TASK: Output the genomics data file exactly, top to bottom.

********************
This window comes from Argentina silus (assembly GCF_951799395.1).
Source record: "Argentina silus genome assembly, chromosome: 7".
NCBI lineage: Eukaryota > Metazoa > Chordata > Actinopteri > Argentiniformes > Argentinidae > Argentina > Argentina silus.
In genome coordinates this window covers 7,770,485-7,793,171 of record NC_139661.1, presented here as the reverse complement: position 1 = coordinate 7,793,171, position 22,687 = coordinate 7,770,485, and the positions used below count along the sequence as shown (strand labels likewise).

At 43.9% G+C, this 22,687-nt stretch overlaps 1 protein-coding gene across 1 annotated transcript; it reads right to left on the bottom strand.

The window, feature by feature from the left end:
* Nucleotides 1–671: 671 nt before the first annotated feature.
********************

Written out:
This window comes from Argentina silus (assembly GCF_951799395.1).
Source record: "Argentina silus genome assembly, chromosome: 7".
NCBI lineage: Eukaryota > Metazoa > Chordata > Actinopteri > Argentiniformes > Argentinidae > Argentina > Argentina silus.
In genome coordinates this window covers 7,770,485-7,793,171 of record NC_139661.1, presented here as the reverse complement: position 1 = coordinate 7,793,171, position 22,687 = coordinate 7,770,485, and the positions used below count along the sequence as shown (strand labels likewise).

At 43.9% G+C, this 22,687-nt stretch overlaps 1 protein-coding gene across 1 annotated transcript; it reads right to left on the bottom strand.

The window, feature by feature from the left end:
* Nucleotides 1–671: 671 nt before the first annotated feature.